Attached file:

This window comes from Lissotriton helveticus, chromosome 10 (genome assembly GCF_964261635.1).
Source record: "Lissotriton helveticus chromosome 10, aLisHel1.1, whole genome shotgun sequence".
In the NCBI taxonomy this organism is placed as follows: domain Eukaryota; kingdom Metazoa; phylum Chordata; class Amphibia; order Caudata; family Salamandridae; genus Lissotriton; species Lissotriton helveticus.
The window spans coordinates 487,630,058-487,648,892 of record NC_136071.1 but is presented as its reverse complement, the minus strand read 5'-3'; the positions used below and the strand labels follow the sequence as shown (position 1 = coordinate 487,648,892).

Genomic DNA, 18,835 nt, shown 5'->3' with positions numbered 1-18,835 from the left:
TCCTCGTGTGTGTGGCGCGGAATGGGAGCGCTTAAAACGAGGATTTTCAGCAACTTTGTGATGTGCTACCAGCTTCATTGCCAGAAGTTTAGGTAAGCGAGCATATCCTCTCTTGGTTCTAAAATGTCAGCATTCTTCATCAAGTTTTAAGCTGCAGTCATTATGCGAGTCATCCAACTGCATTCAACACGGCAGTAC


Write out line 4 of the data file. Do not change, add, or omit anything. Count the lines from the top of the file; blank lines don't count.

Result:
The window spans coordinates 487,630,058-487,648,892 of record NC_136071.1 but is presented as its reverse complement, the minus strand read 5'-3'; the positions used below and the strand labels follow the sequence as shown (position 1 = coordinate 487,648,892).